Webinar: Silence in Ibsen's Ghosts: Tensions between Dialogue and Movement
Lianna Elizabeth Stewart examines Norwegian National Ballet's contemporary ballet adaptation of Ghosts titled Ghosts - Ibsen's Gjengangere (2014).
Photo of the 2014 production in its original cast.
Photographer: Erik Berg
Stewarts claim is that adapting Ibsen’s problem drama into a ballet creates a tension between modernism and idealism. The acquisition of perfected technique, feminist critiques of male constructed ideas of femininity, and the overall obsession with the ideal are all steadfast principles linked to the classical ballet tradition. Such characteristics still dominate the framing of this modern ballet version of Ghosts and juxtaposed with Ibsen’s modernity, amplify certain quintessential themes in Ghosts through the complex interplay between façade and reality.
Lianna Elizabeth Stewart is a recent graduate of the Ibsen Studies master's program at the University of Oslo. Prior to coming to the Ibsen Center, she received a B.A. in Nordic Studies at Luther College in Decorah, Iowa, USA. Her master' thesis is titled, "Dancing with Ghosts: Tensions between Classical Ballet and Ibsen's Modern Drama"
Her interest lies in the use of the ballet form and how it elucidates themes such as gender, sexuality, power, and the destructive power of silence in Ghosts. By utilizing ballet as an art medium to present this Ibsen play, these themes are highlighted on stage due to the contrast between the form and the content. In other words, the significance of researching a ballet adaptation of Ghosts lies in the complex juxtaposition between Ibsen’s modernism and classical ballet aesthetics.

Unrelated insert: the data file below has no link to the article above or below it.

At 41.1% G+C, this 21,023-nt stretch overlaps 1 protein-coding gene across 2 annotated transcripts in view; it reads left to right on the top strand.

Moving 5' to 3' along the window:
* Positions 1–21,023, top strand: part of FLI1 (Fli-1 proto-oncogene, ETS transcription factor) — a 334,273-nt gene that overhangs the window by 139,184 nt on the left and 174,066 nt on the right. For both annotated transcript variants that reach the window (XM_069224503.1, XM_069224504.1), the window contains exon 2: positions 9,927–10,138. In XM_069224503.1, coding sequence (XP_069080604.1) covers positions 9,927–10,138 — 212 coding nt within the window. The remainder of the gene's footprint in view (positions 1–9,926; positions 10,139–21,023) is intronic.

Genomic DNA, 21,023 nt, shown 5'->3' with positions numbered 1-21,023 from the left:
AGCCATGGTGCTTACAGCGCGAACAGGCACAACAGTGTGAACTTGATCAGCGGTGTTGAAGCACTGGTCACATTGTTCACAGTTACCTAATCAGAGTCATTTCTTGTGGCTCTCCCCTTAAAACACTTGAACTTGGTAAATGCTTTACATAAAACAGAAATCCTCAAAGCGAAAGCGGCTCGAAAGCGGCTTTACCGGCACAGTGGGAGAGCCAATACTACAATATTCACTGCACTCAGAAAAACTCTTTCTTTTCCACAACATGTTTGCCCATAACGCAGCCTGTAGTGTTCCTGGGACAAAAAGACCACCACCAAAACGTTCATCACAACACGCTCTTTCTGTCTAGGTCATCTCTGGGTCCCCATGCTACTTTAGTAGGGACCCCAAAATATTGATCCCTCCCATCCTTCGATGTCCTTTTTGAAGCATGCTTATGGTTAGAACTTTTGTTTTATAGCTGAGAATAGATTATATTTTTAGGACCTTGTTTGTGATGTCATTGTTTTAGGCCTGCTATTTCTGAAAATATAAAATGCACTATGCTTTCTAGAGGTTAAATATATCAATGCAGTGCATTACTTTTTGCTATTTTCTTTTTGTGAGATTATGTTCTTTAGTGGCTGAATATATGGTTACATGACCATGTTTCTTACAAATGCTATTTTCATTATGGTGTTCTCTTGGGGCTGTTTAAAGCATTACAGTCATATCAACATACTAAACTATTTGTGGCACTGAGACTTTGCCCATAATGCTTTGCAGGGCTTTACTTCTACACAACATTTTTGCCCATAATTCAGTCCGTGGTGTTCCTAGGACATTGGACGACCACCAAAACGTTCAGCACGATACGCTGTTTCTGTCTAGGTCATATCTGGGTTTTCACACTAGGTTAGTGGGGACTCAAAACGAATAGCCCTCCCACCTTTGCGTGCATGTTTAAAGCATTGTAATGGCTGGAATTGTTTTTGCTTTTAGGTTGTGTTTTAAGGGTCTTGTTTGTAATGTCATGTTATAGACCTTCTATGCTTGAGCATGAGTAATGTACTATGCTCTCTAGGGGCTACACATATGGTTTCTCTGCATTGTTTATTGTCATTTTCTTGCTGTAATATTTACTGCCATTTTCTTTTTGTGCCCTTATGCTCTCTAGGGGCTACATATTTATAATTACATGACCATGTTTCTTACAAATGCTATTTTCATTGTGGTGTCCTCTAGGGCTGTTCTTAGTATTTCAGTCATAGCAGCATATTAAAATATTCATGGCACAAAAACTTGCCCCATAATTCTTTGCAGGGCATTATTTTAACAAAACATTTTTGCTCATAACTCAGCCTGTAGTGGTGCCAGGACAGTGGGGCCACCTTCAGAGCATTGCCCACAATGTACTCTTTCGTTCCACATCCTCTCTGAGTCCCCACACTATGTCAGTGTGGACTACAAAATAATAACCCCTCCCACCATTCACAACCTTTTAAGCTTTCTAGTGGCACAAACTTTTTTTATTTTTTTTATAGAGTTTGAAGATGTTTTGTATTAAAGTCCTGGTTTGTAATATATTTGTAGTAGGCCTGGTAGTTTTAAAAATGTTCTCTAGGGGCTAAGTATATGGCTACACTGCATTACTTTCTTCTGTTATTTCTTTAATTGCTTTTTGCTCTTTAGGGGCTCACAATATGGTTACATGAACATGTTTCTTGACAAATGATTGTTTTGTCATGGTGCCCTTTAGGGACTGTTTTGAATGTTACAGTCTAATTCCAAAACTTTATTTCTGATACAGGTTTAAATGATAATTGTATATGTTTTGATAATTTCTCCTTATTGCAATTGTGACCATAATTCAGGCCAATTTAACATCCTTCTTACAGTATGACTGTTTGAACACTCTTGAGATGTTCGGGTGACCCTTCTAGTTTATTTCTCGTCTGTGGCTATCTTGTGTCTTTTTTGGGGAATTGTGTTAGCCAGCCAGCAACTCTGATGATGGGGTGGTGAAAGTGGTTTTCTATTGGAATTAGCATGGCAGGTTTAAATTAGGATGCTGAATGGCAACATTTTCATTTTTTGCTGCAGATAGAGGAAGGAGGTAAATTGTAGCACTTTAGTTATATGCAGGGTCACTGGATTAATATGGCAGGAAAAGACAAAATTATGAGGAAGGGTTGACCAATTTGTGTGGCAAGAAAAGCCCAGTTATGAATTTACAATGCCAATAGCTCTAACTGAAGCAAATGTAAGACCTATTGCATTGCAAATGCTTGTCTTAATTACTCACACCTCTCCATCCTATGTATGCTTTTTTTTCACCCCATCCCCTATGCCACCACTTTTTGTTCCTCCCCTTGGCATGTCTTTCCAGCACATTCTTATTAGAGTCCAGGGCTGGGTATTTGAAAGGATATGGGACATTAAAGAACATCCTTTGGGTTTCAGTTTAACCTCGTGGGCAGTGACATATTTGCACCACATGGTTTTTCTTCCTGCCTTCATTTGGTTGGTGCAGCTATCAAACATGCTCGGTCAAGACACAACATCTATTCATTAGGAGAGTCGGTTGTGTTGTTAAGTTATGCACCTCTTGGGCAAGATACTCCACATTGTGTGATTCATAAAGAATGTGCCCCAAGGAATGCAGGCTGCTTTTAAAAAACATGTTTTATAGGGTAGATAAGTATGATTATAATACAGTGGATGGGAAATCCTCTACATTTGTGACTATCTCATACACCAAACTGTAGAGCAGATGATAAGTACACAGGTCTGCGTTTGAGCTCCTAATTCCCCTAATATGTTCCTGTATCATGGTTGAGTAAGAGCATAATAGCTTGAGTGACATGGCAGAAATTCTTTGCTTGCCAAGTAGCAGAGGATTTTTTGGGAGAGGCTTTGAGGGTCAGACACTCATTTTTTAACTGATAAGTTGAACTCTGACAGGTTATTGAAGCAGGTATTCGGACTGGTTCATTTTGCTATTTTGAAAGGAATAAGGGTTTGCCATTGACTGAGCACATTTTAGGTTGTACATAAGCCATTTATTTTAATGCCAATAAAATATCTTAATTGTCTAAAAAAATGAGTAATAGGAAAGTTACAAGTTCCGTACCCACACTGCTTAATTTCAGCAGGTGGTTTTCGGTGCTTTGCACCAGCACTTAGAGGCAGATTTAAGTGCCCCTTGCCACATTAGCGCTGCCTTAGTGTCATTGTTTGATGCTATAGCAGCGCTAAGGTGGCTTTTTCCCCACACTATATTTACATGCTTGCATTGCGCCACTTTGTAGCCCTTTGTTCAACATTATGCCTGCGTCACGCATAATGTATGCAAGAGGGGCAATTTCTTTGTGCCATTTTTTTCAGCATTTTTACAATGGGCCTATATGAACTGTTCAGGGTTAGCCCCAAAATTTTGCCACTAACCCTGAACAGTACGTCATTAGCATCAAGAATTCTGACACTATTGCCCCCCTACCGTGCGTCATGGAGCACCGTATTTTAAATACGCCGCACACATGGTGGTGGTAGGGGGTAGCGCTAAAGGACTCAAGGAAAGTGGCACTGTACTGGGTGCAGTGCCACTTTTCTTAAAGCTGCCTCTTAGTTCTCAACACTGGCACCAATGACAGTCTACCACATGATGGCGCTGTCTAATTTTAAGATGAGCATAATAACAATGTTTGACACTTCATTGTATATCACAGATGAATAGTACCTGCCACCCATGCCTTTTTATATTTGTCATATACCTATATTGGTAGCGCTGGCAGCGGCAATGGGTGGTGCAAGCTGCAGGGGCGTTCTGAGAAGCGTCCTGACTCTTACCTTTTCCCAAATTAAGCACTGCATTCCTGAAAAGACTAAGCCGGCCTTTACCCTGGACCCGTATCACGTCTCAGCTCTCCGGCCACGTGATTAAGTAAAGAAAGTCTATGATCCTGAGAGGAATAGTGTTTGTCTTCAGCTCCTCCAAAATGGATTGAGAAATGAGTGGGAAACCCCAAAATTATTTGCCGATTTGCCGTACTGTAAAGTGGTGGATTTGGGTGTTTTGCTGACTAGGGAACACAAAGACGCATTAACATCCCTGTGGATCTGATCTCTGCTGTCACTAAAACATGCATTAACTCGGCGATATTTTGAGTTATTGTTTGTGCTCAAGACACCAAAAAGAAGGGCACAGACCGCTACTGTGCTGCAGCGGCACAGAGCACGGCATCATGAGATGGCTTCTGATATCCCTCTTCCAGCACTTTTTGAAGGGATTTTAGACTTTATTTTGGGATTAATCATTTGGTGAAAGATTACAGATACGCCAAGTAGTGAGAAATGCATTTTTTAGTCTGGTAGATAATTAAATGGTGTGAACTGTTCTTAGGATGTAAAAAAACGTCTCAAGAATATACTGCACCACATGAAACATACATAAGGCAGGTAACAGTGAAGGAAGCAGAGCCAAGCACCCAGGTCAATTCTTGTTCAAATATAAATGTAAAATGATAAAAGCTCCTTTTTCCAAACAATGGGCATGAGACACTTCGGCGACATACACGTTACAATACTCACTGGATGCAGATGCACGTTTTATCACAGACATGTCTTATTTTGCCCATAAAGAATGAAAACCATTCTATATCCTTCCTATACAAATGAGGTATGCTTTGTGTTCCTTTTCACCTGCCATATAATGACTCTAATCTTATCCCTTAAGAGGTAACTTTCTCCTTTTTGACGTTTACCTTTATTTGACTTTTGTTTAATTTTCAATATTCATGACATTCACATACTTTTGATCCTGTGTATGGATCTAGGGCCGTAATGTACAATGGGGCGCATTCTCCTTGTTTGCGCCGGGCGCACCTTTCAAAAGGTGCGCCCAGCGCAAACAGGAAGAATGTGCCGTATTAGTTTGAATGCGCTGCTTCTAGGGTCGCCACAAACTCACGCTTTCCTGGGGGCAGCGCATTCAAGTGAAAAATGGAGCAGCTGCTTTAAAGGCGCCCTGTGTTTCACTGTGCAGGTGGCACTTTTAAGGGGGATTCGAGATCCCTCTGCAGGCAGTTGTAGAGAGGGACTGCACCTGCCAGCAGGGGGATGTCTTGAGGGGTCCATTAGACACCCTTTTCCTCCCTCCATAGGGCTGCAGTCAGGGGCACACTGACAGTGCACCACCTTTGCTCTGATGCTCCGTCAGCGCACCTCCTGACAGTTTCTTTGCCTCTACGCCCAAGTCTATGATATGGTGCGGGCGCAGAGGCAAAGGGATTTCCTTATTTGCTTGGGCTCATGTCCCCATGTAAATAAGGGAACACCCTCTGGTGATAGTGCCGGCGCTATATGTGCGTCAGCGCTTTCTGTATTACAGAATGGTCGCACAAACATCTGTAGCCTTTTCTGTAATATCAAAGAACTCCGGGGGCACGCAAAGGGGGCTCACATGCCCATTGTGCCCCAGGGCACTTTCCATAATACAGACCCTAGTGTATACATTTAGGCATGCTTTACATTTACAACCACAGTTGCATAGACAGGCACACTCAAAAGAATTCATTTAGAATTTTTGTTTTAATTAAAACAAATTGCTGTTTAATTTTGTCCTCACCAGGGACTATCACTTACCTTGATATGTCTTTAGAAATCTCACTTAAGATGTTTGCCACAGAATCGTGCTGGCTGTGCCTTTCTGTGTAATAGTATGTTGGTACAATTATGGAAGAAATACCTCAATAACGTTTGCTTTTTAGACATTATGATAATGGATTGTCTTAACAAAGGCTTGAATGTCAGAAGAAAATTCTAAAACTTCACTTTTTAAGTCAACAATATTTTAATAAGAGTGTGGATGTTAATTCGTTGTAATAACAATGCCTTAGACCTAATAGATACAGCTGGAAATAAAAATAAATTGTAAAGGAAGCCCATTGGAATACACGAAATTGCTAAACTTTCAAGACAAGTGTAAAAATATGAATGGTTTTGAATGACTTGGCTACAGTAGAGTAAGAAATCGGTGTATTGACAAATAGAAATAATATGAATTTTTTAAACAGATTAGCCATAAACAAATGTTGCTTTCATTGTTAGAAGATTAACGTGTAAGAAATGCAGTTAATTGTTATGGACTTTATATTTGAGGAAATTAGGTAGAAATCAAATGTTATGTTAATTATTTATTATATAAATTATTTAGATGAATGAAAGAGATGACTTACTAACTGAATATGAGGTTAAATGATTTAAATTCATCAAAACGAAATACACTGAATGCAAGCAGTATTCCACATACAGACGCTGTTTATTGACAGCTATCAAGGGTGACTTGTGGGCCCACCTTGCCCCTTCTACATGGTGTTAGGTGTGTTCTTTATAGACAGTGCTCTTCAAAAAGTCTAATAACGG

Taken from her thesis, this seminar focuses on the chapter revolving around the theme of silence. Implicit silences in Ibsen's text, which play a vital role in the action of the play, become explicit when adapted into a medium deprived of dialogue. Applying Toril Moi's claim that silence carries a field of meaning, Lianna Elizabeth Stewart highlights examples from the text and how they translate into the dance medium. The production uses certain theatrical elements to create what Kier Elam calls a “metaphoric substitution” to associate ideas with the theme of silence. These silences become explicit objects or movements on stage. Ghosts signifying past events, denial of agency, the power of duty, and heredity are the metaphorical themes of silence that Lianna considers in the ballet.